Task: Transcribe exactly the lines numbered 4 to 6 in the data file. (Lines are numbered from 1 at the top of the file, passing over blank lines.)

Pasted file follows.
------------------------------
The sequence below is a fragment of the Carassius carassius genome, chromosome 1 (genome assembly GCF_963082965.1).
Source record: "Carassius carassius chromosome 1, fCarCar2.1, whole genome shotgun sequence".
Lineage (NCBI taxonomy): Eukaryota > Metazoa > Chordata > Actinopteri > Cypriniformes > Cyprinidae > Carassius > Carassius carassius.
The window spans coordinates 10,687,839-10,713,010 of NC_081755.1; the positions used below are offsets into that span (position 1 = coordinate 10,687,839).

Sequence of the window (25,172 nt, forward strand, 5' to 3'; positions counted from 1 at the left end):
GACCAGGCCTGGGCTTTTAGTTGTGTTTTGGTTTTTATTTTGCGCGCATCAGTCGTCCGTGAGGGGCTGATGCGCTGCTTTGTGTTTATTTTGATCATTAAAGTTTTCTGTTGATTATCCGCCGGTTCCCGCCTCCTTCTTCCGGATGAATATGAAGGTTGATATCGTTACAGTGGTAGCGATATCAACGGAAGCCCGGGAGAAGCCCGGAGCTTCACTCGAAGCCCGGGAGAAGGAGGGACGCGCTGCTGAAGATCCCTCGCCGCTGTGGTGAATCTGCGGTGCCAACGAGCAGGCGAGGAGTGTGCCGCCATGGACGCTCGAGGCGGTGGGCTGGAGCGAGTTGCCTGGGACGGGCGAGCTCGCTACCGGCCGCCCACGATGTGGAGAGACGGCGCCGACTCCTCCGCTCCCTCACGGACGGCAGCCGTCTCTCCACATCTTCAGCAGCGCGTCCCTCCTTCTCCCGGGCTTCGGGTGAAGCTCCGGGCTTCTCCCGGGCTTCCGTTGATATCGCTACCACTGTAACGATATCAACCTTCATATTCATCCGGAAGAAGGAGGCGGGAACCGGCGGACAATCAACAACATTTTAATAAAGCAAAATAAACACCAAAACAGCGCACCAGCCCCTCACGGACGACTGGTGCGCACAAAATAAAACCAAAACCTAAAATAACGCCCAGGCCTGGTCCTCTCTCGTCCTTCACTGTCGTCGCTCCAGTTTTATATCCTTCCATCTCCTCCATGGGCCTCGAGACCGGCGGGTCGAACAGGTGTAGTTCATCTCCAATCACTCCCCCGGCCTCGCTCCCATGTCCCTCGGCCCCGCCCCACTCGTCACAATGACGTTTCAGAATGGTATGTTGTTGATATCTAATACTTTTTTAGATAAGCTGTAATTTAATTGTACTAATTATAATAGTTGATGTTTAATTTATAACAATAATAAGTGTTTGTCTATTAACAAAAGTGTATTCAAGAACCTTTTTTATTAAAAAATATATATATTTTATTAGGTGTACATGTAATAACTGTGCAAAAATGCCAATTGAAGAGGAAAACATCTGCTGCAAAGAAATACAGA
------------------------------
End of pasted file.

The window spans coordinates 10,687,839-10,713,010 of NC_081755.1; the positions used below are offsets into that span (position 1 = coordinate 10,687,839).

Sequence of the window (25,172 nt, forward strand, 5' to 3'; positions counted from 1 at the left end):
GACCAGGCCTGGGCTTTTAGTTGTGTTTTGGTTTTTATTTTGCGCGCATCAGTCGTCCGTGAGGGGCTGATGCGCTGCTTTGTGTTTATTTTGATCATTAAAGTTTTCTGTTGATTATCCGCCGGTTCCCGCCTCCTTCTTCCGGATGAATATGAAGGTTGATATCGTTACAGTGGTAGCGATATCAACGGAAGCCCGGGAGAAGCCCGGAGCTTCACTCGAAGCCCGGGAGAAGGAGGGACGCGCTGCTGAAGATCCCTCGCCGCTGTGGTGAATCTGCGGTGCCAACGAGCAGGCGAGGAGTGTGCCGCCATGGACGCTCGAGGCGGTGGGCTGGAGCGAGTTGCCTGGGACGGGCGAGCTCGCTACCGGCCGCCCACGATGTGGAGAGACGGCGCCGACTCCTCCGCTCCCTCACGGACGGCAGCCGTCTCTCCACATCTTCAGCAGCGCGTCCCTCCTTCTCCCGGGCTTCGGGTGAAGCTCCGGGCTTCTCCCGGGCTTCCGTTGATATCGCTACCACTGTAACGATATCAACCTTCATATTCATCCGGAAGAAGGAGGCGGGAACCGGCGGACAATCAACAACATTTTAATAAAGCAAAATAAACACCAAAACAGCGCACCAGCCCCTCACGGACGACTGGTGCGCACAAAATAAAACCAAAACCTAAAATAACGCCCAGGCCTGGTCCTCTCTCGTCCTTCACTGTCGTCGCTCCAGTTTTATATCCTTCCATCTCCTCCATGGGCCTCGAGACCGGCGGGTCGAACAGGTGTAGTTCATCTCCAATCACTCCCCCGGCCTCGCTCCCATGTCCCTCGGCCCCGCCCCACTCGTCACAATGACGTTTCAGAATGGTATGTTGTTGATATCTAATACTTTTTTAGATAAGCTGTAATTTAATTGTACTAATTATAATAGTTGATGTTTAATTTATAACAATAATAAGTGTTTGTCTATTAACAAAAGTGTATTCAAGAACCTTTTTTATTAAAAAATATATATATTTTATTAGGTGTACATGTAATAACTGTGCAAAAATGCCAATTGAAGAGGAAAACATCTGCTGCAAAGAAATACAGA